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It carries the trademark of every calamity of war: Fear and paranoia combine to produce the unthinkable slaughter of innocents.

And it happened in the Circle Valley of southern Utah exactly 150 years ago.

The Circleville Massacre was not just the bloodiest moment of Utah's Black Hawk War of 1865-68. It was also the largest massacre of Indians in Utah's history.

Black Hawk was a Ute chief who led raids on Mormon settlers who had encroached on historic Indian territory. Amid rising tension, Circleville's settlers grew more distrustful of even peaceful Indians in the area. They were members of the Koosharem band of the Paiutes, not Utes, but some thought were in legion with the Utes.

On April 21, 1866, Circleville's settlers received word that two Paiutes had shot a member of the Utah militia, and the settlers' LDS Church leaders in Circleville decided they needed to disarm the Indians. The Paiutes — men, women and children — were told to come to town. Those who refused were brought in. Roughly 30 people were imprisoned in a cellar.

Apparently unsure what to do with them, the settlers' LDS Church leaders sent word to LDS Apostle Erastus Snow, but before Snow's response to let them go was received, the settlers had killed all but two who had escaped and four young children. Most had died by slit throats. It is believed they were buried in a mass grave in the cellar of an unbuilt mill, but the remains have never been found.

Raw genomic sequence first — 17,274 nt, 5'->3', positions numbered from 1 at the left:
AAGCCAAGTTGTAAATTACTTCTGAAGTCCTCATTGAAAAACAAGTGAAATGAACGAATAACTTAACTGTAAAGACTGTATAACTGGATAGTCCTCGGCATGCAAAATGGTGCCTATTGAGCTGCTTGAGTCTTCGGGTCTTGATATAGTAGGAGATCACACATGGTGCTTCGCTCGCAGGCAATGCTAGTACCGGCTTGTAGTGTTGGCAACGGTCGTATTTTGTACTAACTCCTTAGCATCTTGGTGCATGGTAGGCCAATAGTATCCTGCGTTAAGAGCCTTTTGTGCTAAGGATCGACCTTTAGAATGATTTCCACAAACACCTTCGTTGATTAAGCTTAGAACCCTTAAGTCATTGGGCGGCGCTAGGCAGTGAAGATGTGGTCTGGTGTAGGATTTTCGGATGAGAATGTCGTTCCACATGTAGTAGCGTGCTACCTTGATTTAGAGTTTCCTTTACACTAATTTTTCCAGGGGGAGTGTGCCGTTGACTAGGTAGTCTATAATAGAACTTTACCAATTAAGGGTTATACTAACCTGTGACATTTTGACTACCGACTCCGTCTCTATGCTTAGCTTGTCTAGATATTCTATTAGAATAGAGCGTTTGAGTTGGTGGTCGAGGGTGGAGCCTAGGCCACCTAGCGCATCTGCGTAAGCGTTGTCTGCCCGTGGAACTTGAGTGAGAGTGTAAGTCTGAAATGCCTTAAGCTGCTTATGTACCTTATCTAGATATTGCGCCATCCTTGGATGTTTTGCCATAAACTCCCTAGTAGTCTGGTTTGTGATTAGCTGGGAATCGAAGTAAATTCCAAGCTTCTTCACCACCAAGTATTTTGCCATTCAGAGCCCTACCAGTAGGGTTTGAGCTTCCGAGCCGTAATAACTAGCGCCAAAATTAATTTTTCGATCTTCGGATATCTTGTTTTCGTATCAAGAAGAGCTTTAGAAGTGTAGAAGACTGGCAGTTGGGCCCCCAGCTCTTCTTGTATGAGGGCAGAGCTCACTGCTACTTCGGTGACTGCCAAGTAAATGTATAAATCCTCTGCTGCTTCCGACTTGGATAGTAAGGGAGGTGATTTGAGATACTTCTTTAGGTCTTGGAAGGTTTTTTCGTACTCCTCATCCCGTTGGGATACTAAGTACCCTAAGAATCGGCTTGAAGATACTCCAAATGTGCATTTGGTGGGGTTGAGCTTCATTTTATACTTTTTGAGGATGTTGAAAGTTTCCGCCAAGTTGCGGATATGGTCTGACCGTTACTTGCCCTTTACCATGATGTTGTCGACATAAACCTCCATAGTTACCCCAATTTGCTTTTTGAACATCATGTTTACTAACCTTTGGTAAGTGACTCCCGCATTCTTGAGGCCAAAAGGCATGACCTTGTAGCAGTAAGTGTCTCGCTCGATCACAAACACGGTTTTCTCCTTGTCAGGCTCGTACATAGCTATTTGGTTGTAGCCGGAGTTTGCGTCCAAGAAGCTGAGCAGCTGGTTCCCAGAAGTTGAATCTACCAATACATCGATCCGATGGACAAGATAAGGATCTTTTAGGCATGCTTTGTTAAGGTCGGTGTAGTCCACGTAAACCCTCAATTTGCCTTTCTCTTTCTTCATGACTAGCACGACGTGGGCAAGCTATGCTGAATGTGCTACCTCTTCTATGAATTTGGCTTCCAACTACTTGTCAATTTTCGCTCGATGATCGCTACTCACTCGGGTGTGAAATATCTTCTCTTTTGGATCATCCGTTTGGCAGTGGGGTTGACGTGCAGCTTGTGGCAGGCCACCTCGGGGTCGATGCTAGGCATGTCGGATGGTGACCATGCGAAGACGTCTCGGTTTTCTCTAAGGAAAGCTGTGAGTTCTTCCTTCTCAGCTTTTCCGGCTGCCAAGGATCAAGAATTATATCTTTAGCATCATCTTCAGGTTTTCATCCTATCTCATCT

With that, the Koosharem band essentially ceased to exist. And in the fallout of the incident and the continuing war, the entire settlement of Circleville was abandoned. It was a tragedy so devastating that both the victors and the vanquished were gone.

But not forever. Today there is a small but continuing Koosharem band of the Paiutes, although not necessarily direct descendants of those who died in the massacre. And, once the Indian wars had ended, the valley again attracted Mormon settlers, the ancestors of today's Circleville residents.

Friday morning in a small park in Circleville, members of both groups gathered around a tall marble monument to hear from Paiutes, from Circleville residents and from historians from the state of Utah and the LDS Church. The image on the monument, at the request of the Paiutes, is an eagle in flight, symbolizing the journey of the dead to their final rest. The inscription reads, "In remembrance of the innocent who were lost in this place so long ago. None of us could ever hope to describe the feelings of emotion that these people might have felt. All we can do is honor their existence as human beings."

Today, in a world where panic and fear still can lead to injustice and murder, the Circleville Massacre is still not understood, but it must not be forgotten.